logical plausibility adds an additional piece of supportive evidence. However, in the absence of other evidence pointing to a causal relationship, use of the term biological plausibility, as ingrained in the language of causal inference, seems to add confusion.
Thus the committee finds that for the purpose of its reports, the lack of clarity in the phrase “biological plausibility” warrants the adoption of new terminology and a new approach to its discussion of biological data. The committee will review evidence regarding “biological mechanisms” that might be consistent with the proposed relationship between a vaccine exposure and given adverse events. This biological assessment section of the report is written distinct from any argument regarding the causality of such relationships. This is not meant to imply that current understanding of biological processes does not shape or guide assessments of causality. In fact, the current thinking of a possible biological explanation for a relationship between immunization and an adverse event will influence some of the important controls used in a good epidemiological analysis. The important consideration of “confounders” in epidemiological studies comes from understanding biological phenomena that could underlie or explain the observed statistical relationship. Only when important confounders are considered can the statistical observation be considered for evidence of causality. However, absent evidence of a statistical association, or convincing clinical evidence, biological mechanisms cannot be invoked to prove causality.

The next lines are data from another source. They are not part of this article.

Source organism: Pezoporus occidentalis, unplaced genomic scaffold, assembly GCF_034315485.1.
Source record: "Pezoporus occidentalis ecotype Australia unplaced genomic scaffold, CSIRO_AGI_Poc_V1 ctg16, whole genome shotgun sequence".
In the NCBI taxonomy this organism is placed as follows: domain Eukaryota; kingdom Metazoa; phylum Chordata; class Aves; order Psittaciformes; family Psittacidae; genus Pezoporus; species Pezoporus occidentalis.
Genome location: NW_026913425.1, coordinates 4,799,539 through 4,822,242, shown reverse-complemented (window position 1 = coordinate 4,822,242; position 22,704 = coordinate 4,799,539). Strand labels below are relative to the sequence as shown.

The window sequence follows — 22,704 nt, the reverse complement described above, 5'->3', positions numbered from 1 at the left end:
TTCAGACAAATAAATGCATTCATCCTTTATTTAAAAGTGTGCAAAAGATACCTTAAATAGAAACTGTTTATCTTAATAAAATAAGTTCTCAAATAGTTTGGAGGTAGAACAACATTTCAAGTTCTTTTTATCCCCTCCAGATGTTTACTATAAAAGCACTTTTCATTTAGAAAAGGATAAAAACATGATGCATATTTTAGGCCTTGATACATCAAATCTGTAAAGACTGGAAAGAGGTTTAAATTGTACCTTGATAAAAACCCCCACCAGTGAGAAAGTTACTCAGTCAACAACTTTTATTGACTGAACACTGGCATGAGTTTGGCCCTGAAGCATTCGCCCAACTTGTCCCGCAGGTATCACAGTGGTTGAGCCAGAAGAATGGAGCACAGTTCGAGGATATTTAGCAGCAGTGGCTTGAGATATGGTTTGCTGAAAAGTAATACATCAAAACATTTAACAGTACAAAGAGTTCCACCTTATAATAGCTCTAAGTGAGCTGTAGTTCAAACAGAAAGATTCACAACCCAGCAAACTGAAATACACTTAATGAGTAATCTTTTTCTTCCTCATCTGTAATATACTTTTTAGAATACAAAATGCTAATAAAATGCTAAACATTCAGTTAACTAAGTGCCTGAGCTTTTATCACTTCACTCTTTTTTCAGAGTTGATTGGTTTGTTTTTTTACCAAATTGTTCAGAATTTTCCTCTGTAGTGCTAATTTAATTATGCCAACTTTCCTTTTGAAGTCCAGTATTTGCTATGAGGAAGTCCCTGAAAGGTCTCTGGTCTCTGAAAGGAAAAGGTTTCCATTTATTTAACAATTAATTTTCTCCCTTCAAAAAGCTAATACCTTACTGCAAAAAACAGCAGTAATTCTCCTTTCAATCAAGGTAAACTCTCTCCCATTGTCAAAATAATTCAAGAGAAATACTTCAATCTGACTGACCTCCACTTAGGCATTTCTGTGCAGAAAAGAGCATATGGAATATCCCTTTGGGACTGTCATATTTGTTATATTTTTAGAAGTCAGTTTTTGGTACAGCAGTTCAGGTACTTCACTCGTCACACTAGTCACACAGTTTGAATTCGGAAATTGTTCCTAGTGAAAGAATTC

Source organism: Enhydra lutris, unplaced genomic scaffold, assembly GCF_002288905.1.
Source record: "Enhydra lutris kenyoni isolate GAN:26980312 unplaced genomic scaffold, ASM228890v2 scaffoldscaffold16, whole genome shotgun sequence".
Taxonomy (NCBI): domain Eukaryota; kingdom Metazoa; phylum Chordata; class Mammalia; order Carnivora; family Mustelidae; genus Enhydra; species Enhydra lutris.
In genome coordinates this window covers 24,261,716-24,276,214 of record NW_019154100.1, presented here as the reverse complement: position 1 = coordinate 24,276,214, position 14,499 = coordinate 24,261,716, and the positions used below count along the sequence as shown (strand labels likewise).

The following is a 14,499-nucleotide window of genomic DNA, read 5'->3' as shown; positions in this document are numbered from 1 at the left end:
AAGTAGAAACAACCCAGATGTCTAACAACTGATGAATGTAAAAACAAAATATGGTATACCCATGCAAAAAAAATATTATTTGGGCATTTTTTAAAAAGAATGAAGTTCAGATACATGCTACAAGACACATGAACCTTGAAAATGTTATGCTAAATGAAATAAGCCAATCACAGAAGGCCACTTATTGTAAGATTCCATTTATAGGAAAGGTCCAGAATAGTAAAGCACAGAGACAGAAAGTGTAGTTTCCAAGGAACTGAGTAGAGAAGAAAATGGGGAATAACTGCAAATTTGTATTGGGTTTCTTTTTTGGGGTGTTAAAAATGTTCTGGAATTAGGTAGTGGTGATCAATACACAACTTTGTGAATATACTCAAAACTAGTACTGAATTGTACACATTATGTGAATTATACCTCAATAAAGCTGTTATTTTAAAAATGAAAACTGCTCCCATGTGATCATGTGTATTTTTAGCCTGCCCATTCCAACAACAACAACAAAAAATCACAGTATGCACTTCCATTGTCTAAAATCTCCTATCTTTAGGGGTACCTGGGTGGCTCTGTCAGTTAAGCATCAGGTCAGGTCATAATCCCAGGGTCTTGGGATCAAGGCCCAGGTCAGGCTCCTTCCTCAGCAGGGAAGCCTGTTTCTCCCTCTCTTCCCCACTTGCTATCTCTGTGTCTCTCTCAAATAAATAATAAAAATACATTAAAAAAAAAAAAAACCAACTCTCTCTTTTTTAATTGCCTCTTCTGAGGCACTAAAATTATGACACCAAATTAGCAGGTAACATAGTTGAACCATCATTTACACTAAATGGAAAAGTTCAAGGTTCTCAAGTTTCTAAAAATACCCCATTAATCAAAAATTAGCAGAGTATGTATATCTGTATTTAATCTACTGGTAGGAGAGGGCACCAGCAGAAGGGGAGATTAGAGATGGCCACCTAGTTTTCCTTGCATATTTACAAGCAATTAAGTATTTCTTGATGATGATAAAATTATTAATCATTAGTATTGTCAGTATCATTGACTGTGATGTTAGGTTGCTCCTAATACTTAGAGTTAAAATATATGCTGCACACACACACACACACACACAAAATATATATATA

There are three general categories of evidence on biological mechanisms:
Theoretical only: A reasonable mechanism can be hypothesized that is commensurate with scientific knowledge and that does not contradict known physical and biological principles, but it has not been demonstrated in humans or animal models.
Experimental evidence: The evidence can be derived under highly contrived conditions. For example, the results require extensive manipulation of the genetics of an animal system or extreme vaccine antigen exposures in vivo or in vitro in terms of dose, route, or duration. Other experimental evidence is derived under less contrived conditions. For example, a compelling animal or in vitro model exists whereby administration of a vaccine antigen under conditions similar to human use results in a pathological process analogous to a human disease pathology. Experimental evidence often describes effects on just one or a few of the steps in the pathological process required for expression of disease. As more components of the theoretical pathways are shown to operate in reasonable experimental models, the more confident one is that the mechanisms could possibly result in disease in humans.
Evidence that the mechanism results in known disease in humans: For example, a wild-type infection causes the adverse health outcome, or another vaccine has been demonstrated to cause the same adverse outcome by the same or similar mechanism. Data from population-based studies of the effects of the vaccine